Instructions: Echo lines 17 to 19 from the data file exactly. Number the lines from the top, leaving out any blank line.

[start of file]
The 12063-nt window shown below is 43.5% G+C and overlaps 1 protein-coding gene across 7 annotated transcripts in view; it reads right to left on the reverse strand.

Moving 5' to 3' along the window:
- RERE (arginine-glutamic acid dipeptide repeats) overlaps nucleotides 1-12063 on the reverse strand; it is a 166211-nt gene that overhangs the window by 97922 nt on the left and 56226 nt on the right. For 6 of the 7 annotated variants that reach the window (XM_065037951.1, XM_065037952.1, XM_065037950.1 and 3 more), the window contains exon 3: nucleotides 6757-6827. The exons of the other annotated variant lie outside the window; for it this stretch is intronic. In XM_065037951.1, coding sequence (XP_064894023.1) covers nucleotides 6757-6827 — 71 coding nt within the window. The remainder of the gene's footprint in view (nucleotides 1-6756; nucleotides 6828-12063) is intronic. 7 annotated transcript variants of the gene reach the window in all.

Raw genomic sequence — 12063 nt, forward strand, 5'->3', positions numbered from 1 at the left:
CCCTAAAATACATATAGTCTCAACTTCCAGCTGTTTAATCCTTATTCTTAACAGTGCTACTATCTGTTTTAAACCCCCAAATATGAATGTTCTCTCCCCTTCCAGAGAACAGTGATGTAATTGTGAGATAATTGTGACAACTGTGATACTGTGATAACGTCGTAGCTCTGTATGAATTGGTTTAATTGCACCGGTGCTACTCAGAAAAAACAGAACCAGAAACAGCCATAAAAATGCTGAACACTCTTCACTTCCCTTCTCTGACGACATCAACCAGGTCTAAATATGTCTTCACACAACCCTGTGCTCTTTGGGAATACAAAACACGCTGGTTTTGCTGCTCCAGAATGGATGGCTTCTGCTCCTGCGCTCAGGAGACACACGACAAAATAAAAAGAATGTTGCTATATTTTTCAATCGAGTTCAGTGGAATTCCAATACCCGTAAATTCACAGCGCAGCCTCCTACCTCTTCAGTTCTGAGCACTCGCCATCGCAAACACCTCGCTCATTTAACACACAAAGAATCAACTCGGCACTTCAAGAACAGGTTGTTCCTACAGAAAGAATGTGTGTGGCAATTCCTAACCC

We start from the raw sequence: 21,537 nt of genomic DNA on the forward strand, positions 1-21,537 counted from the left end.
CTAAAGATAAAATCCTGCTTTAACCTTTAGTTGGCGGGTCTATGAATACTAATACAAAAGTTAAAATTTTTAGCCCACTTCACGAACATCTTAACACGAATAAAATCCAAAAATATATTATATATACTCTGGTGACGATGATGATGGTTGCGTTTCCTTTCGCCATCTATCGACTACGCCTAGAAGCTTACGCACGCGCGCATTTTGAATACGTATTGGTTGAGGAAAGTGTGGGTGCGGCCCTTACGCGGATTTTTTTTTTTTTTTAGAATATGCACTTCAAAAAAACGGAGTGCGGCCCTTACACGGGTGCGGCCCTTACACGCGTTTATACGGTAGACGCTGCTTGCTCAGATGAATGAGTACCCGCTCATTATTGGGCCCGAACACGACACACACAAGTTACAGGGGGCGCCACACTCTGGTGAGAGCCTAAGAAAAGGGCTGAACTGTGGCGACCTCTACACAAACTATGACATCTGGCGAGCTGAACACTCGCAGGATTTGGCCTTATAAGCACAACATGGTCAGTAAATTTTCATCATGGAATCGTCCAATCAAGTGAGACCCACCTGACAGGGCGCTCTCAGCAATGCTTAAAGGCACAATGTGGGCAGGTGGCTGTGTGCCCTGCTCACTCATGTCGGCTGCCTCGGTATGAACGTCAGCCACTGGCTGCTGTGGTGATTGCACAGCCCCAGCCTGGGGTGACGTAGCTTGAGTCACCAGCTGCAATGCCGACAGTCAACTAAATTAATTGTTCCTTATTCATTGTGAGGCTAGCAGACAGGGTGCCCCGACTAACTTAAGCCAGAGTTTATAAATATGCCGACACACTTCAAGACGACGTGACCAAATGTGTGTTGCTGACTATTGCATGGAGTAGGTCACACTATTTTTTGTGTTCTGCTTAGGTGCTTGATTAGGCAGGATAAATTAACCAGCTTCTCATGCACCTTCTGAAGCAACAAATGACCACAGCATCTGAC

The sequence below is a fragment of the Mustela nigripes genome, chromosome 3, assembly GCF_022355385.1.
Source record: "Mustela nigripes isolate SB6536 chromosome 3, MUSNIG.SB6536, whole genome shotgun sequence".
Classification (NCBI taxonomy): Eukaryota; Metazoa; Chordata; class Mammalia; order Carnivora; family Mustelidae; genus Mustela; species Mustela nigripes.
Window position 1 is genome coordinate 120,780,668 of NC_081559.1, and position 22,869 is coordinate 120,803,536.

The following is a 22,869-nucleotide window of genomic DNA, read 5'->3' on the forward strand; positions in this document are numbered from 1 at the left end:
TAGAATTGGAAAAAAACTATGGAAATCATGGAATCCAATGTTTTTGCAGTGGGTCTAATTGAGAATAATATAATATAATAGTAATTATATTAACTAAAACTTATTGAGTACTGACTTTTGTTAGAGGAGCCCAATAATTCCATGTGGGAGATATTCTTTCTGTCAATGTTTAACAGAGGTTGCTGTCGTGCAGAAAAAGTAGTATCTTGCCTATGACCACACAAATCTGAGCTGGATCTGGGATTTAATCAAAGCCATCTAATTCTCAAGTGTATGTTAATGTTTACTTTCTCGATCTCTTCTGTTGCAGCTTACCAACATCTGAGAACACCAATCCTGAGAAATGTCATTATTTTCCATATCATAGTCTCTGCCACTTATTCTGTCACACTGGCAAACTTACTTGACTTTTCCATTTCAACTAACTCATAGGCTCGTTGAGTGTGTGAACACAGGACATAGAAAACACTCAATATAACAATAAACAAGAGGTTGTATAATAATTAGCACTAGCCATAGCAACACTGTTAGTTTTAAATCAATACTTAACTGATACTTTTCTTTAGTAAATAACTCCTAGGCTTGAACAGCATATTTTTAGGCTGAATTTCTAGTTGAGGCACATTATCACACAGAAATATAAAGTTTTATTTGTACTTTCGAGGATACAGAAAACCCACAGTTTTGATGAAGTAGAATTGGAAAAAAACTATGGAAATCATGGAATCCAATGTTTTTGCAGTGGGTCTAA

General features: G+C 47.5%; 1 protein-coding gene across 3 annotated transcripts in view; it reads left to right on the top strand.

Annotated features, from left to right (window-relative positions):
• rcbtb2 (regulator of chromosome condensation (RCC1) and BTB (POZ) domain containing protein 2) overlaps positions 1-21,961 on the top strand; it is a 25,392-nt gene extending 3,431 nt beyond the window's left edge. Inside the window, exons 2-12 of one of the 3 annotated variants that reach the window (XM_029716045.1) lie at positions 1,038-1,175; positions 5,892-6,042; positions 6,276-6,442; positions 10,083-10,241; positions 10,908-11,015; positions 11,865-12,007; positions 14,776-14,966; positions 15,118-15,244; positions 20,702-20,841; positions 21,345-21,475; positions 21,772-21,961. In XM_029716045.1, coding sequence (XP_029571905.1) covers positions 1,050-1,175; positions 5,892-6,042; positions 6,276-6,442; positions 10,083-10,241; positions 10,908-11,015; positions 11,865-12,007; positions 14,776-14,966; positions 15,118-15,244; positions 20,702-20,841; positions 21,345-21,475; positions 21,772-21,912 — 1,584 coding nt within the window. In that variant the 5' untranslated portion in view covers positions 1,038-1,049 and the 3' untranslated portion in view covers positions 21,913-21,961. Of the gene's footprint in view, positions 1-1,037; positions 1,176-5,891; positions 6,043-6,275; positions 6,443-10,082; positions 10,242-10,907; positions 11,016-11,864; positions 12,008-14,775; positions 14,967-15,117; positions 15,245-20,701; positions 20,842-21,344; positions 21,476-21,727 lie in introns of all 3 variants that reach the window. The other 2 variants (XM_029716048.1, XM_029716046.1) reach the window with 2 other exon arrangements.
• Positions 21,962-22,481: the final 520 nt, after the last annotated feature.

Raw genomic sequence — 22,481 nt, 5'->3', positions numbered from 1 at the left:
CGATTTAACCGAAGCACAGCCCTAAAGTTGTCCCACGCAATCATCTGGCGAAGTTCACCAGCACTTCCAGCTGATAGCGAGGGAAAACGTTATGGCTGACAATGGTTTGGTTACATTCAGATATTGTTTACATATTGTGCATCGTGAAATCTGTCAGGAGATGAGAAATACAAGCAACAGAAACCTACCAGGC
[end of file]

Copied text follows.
• Positions 21,962-22,481: the final 520 nt, after the last annotated feature.

Raw genomic sequence — 22,481 nt, 5'->3', positions numbered from 1 at the left:
CGATTTAACCGAAGCACAGCCCTAAAGTTGTCCCACGCAATCATCTGGCGAAGTTCACCAGCACTTCCAGCTGATAGCGAGGGAAAACGTTATGGCTGACAATGGTTTGGTTACATTCAGATATTGTTTACATATTGTGCATCGTGAAATCTGTCAGGAGATGAGAAATACAAGCAACAGAAACCTACCAGGC